Case 006: The Big Wet = Big headache

I was called in last week to manage this case and I found a few key decision points that required me to think a little harder than usual so I thought I would put it up for discussion.

29 yo. man flown in from Balgo (About half way between Broome and Alice Springs – middle of the Tanami Desert).  Presented to the Nursing POst with headache (similar to usual ‘migraines’), he was treated with Aspalgin (aspirin+codeine) and sent home.  Represented the next day with fever (40+), severe headaches and was beginning to get confused / inappropriate / drowsy.  On advice from RFDS he was given empirical meningitis ABs =  ceftriaxone 1g and benzylpenicillin 1.2g IV, retrieval was arranged ASAP.

On arrival to Broome the chap was GCS 12- 13, confused, intermittently recognised his wife, sweaty / febrile.  Other obs – normotensive, p = 110, oxygenation OK, pupils equal, a little sluggish.  He had normal power in 4 limbs but was noted to have a few jerks of clonus intermittently – no overt seizures.  Further exam showed no other clear focus of infection, no rash, urine NAD.  PMHx from wife – migraines only, no meds, no drugs, fit guy.

I have started doing optic nerve sheath US for patients like this – his was normal – average diameter 4 mm. Check out the link if you are keen.  Now first question – do you need to CT his brain prior to doing an LP? Well this is controversial in that some argue that coning / herniation is a consequence of the infection rather than due to the LP, however others argue that the risk of not doing the LP is low – the treatment is essentially the same and we can use a later LP to make a diagnosis using non-culture techniques.   My reading of the papers is that the real contraindication to an LP is signs of raised ICP – these may be clinical (low GCS, pupils, brainstem / focal signs, seizures) OR radiological (CT or the trusty USS) – if either is abnormal – don’t do it, if both are good then you are probably OK – jab away.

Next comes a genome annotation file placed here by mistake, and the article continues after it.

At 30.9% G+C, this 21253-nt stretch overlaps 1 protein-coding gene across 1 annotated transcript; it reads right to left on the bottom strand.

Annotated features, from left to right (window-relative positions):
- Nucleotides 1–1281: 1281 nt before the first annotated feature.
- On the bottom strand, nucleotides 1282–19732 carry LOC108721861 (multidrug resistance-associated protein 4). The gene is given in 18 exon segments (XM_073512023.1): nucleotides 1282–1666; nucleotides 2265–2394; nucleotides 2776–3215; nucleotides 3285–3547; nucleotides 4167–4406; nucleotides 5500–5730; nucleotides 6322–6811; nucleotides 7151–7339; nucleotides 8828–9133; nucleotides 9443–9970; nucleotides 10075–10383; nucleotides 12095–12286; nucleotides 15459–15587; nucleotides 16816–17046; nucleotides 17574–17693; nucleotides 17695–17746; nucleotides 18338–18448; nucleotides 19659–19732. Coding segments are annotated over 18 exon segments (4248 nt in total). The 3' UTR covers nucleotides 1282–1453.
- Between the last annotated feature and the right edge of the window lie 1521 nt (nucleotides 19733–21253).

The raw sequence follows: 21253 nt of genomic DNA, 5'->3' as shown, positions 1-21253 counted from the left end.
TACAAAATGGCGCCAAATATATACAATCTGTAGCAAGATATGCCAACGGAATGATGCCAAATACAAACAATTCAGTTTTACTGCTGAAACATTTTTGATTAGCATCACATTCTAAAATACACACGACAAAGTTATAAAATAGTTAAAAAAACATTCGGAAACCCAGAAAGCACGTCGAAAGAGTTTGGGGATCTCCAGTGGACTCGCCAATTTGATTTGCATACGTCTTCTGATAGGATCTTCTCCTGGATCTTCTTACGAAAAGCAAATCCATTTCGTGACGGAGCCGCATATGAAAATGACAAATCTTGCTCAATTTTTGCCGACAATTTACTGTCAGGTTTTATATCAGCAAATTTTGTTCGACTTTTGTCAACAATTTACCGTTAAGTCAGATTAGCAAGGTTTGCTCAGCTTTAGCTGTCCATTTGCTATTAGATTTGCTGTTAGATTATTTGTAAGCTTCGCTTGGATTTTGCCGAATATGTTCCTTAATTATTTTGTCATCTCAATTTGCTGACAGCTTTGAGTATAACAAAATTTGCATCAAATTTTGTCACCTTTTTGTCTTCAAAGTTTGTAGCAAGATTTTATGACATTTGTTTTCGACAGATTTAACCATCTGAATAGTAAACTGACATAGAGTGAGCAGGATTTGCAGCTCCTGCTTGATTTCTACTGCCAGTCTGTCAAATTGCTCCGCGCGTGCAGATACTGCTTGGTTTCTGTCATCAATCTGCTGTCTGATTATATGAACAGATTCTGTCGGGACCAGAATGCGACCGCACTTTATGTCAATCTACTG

Working diagnosis:  for me it looked like encephalitis – just a gut thing, no evidence.  Recent epidemic of Murray Valley Encephalitis in the region – and this man was a visitor – so prone to primary infection. So my money was on MVE.  However we needed to cover for all the usual suspects.  What antibiotics would you use in a case were meningitis is likely?  Our management = top up the ceftriaxone to 4 g, continue the penicillin and add in Vanc and Aciclovir. eMJA did a review a few years back which is clear on what to give and what doses.  I think the thing I learned here was that if you reckon a patient actually has a bad CNS infection (not just having a low probability work-up)  then treat early with proper big dose ABs. I think a lot of us are happy with a gram of Cef and then “rest on our laurels”, but this really does not cut it – you need to give big doses early.  FYI we gave dexamaethasone – seems to be the done thing…though the stats are not overwhelming – likely prevents hearing loss with not much downside.

Anyway we did an LP – which was crystal clear – no cells, no reds, no bugs, opening pressure =  PLUM normal.  So what was happening?  Was it something else??  I started thinking: ?neurolept malignant, ? other drugs – went back and took history from the wife – no suggestion of drugs etc

We transferred south to ICU (home of LITFL blog – highly recommended reading) and they continued the ABs – and the CSF PCR eventually came back + for MVE (Murray Valley Encephalitis).

Any comments?

Casey

One Comment

Add a Comment

Your email address will not be published.